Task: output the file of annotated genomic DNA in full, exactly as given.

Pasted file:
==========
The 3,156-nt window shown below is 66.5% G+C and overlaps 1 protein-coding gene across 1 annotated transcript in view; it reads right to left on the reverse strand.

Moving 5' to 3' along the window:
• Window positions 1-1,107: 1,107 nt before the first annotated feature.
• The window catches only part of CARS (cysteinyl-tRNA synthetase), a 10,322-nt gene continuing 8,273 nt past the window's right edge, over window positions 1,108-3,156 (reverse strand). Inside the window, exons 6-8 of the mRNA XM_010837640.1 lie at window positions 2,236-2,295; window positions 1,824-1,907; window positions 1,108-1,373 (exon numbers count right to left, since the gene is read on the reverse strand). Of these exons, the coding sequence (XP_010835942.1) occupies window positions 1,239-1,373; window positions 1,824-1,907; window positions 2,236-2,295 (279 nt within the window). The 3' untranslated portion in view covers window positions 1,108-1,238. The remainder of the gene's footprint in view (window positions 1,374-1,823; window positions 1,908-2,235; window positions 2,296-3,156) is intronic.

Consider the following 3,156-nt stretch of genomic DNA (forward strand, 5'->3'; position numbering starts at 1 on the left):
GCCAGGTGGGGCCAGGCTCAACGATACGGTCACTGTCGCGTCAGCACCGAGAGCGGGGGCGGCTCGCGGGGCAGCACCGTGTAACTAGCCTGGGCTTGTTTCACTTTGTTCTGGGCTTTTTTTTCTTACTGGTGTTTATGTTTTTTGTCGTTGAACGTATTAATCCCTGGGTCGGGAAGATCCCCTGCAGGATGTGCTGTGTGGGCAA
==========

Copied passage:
The 3,156-nt window shown below is 66.5% G+C and overlaps 1 protein-coding gene across 1 annotated transcript in view; it reads right to left on the reverse strand.

Moving 5' to 3' along the window:
• Window positions 1-1,107: 1,107 nt before the first annotated feature.
• The window catches only part of CARS (cysteinyl-tRNA synthetase), a 10,322-nt gene continuing 8,273 nt past the window's right edge, over window positions 1,108-3,156 (reverse strand). Inside the window, exons 6-8 of the mRNA XM_010837640.1 lie at window positions 2,236-2,295; window positions 1,824-1,907; window positions 1,108-1,373 (exon numbers count right to left, since the gene is read on the reverse strand). Of these exons, the coding sequence (XP_010835942.1) occupies window positions 1,239-1,373; window positions 1,824-1,907; window positions 2,236-2,295 (279 nt within the window). The 3' untranslated portion in view covers window positions 1,108-1,238. The remainder of the gene's footprint in view (window positions 1,374-1,823; window positions 1,908-2,235; window positions 2,296-3,156) is intronic.

Consider the following 3,156-nt stretch of genomic DNA (forward strand, 5'->3'; position numbering starts at 1 on the left):
GCCAGGTGGGGCCAGGCTCAACGATACGGTCACTGTCGCGTCAGCACCGAGAGCGGGGGCGGCTCGCGGGGCAGCACCGTGTAACTAGCCTGGGCTTGTTTCACTTTGTTCTGGGCTTTTTTTTCTTACTGGTGTTTATGTTTTTTGTCGTTGAACGTATTAATCCCTGGGTCGGGAAGATCCCCTGCAGGATGTGCTGTGTGGGCAA